Before getting sober in 2017, Las Vegas Raiders tight end Darren Waller spent years struggling with drug and alcohol abuse.
As he has previously discussed, Waller struggled to fit in at school as a child, which eventually led to feelings of stress and his battle with addiction. Waller, who sustained a hamstring injury during Week 5 of the NFL season that has kept him on the sidelines, says he’s now found a way to channel any stress or discomfort he may feel into his recovery routine – so he can tackle it.
“I was addicted to painkillers, and I want to find different ways of not having to go that route again,” Waller tells PEOPLE.
Waller says getting sober helped him realize that “nothing good really ever happens in your comfort zone.” That mentality is why he continues to explore new ways to challenge his body and mind.
But his journey to this point has already been filled with many obstacles. In 2017, Waller nearly lost his life after overdosing on drugs laced with fentanyl. Di conseguenza, the NFL suspended him for one year for abusing banned substances.
Grateful to have another chance, Waller now prioritizes the “mental and spiritual elements” of his wellness with his physical fitness.
The 30-year-old NFL star and Icy Hot recently invited PEOPLE to Las Vegas to experience his recovery routine firsthand.
After a morning workout with his trainer Dr. Zaki Afzal, Waller receives a full body massage, asking the masseuse to incorporate Icy Hot products that’ll relieve his sore muscles throughout the morning.
The relationship between Waller and Icy Hot is about as organic as brand sponsorship can get. He and Afzal say he uses the products routinely, namely the brand’s latest Icy Hot Pro, and the contrast of hot and cold temperatures shows up throughout Waller’s recovery routine.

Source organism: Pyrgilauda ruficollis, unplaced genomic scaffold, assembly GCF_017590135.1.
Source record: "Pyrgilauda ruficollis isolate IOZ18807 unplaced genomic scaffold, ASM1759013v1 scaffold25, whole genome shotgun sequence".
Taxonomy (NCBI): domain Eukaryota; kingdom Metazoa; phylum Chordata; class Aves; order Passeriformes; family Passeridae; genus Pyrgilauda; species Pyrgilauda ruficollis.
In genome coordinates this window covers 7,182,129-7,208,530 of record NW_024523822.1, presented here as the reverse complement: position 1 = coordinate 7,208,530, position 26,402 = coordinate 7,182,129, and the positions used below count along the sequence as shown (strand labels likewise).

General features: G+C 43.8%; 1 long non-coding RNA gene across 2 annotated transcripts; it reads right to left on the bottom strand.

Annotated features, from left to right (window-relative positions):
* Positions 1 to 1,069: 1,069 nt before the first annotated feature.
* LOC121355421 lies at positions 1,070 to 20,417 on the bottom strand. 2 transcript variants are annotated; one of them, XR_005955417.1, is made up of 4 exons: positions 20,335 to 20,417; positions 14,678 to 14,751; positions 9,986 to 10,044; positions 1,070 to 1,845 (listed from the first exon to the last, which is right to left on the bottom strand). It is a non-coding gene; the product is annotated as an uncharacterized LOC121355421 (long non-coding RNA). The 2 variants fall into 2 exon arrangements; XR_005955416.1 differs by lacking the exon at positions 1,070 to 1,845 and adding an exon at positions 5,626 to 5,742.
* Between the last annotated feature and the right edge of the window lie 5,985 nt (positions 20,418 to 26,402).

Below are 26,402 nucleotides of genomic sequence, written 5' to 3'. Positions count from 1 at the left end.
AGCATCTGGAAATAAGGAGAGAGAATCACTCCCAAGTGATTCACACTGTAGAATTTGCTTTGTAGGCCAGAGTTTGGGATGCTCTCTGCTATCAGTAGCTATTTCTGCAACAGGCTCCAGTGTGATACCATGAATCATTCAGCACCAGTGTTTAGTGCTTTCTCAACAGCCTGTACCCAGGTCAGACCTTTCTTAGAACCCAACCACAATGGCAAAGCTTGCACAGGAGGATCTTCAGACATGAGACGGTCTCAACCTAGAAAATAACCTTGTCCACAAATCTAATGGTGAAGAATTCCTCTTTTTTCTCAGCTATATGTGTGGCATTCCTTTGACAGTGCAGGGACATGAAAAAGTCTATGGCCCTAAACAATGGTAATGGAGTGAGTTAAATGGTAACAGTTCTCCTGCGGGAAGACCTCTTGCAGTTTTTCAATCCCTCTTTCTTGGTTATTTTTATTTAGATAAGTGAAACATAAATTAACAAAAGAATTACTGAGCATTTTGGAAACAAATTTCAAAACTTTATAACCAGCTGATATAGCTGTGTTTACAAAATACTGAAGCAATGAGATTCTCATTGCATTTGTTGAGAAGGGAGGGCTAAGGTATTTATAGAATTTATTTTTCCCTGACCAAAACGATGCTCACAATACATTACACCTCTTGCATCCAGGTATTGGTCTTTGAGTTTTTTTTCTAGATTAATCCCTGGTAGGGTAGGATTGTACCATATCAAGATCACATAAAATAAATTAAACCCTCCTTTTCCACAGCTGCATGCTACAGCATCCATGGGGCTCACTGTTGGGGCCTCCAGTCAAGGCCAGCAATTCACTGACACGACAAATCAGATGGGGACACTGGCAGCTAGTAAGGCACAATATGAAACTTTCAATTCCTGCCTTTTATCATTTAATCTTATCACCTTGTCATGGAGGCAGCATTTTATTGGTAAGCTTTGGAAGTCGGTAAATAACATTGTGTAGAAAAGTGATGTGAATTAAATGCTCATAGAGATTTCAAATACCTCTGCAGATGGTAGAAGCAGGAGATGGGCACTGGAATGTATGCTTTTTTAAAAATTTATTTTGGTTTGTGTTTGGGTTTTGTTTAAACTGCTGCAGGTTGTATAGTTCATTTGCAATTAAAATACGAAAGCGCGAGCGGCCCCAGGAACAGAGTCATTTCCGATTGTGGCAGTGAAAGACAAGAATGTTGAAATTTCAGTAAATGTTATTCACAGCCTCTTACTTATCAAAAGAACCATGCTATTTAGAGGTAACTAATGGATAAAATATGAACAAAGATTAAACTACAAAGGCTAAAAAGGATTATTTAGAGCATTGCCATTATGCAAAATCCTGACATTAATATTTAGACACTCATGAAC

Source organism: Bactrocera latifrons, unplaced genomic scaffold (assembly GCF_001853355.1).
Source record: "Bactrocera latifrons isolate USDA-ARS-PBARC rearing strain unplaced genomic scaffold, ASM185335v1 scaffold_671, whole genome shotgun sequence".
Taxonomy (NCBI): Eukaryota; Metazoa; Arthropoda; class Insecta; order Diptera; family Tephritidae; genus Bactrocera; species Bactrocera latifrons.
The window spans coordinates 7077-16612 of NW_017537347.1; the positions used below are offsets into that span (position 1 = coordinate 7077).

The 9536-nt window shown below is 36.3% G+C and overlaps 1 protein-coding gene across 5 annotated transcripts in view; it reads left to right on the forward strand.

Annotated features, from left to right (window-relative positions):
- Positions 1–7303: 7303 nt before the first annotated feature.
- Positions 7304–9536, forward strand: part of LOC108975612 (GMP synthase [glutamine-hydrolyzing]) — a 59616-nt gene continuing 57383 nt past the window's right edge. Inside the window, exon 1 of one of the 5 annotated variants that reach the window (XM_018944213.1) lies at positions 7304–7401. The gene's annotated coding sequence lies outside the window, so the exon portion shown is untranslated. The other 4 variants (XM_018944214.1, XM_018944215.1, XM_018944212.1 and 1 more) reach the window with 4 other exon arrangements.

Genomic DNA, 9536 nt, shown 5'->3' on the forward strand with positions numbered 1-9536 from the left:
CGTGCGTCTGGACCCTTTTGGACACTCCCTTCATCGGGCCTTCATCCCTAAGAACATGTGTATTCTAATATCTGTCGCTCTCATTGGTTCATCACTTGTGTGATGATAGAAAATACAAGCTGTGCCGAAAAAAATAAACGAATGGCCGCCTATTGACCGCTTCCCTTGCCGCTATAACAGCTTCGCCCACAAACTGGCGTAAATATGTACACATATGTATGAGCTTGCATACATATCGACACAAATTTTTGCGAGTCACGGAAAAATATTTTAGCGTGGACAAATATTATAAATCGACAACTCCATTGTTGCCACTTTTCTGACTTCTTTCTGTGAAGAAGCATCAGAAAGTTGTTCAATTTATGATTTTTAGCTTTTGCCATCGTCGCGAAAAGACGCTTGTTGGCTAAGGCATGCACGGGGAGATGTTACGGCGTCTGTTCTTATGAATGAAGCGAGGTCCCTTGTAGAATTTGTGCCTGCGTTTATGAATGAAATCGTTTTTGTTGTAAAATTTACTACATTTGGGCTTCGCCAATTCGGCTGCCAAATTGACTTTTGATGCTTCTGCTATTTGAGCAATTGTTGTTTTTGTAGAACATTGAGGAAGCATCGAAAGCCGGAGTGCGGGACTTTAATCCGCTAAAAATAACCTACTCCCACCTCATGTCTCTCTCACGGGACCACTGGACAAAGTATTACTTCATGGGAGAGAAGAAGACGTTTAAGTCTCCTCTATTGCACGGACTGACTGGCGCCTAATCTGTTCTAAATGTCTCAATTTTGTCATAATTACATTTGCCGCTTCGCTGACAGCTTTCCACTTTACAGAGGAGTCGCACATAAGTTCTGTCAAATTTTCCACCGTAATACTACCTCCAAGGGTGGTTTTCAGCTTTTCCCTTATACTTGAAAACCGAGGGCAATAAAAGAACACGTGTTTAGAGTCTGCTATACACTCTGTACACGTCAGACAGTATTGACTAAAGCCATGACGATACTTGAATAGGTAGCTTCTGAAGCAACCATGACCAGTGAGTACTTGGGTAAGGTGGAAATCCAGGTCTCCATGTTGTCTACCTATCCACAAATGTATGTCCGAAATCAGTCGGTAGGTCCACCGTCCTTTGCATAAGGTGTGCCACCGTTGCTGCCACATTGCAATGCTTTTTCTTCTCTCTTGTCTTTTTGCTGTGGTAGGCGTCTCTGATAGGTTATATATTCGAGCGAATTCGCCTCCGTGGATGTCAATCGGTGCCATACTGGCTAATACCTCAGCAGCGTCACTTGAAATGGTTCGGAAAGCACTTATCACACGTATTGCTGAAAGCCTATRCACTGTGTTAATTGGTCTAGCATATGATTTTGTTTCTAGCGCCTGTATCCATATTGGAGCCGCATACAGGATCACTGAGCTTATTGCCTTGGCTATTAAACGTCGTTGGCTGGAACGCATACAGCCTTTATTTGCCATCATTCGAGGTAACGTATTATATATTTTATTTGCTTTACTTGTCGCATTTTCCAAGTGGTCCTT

Weekly, the Raiders star visits IMR Float, a float center in Henderson, Nevada. He starts in the infrared sauna, which will reach 150 gradi.
Immediately from the sauna, Waller shocks his nervous system under a cold showerhead before plunging into a cold tub chilled at 49 gradi. He’ll stay immersed in the tub for about five minutes.
The goal of the cold plunge is to forget being cold, and while the physical demand after a few seconds is shocking, the mental challenge keeps Waller coming back.
“One thing I remember was John Harbaugh, when I was in Baltimore, he would always say, and he made his t-shirts said, ‘Get Comfortable Being Uncomfortable,'” Waller recalls.
“You have to push yourself, you have to strain, you have to go past what you may think your limit is in order for you to see something different; get a different result, go to a different level,” Aggiunge.
Waller says he’s realized “from getting sober to getting back into the league, to getting to where I am now in my career, there have always been challenges, there’s always been adversity there and you had to rise above it.”
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While Waller’s under the cold water, a guide from the spa helps him tap into the mental toughness he’ll need to take with him on the field.
“You have experience of sitting in that discomfort and allowing yourself to feel all that and surrender to it,” Waller describes. “So it’s just like you breathe and you surrender, Va bene, this is what it is.”
With the cold, Waller says, “You go to Green Bay or a Buffalo or somewhere like that, and it’s just a mirror image, just very uncomfortable.”
Infine, “you can tap into that,” lui spiega. “That’s pretty much like the basis of my recovery – believing in a power greater than myself.”
The Pro-Bowler insists that the practice benefits all aspects of his life. “It shows up on the field, it shows up in relationships, it shows up anywhere that I go, so I got to make sure that’s in tune,” lui dice.
Waller also utilizes meditation, yoga, and reading as part of his wellness habits. And his commitment to recovery and mental wellness is also evident in his book selection. He says he’s recently enjoyed The Ruthless Elimination of Hurry by Christain Pastor.
Waller says the book is “basically about how in society we always go, we’re always in a hurry to get something done or get to the next thing. And it’s like we never really stop and allow ourselves time.”
He smiles when he makes the connection between the book’s message and his own values, before remarking, “It all comes together, eh??”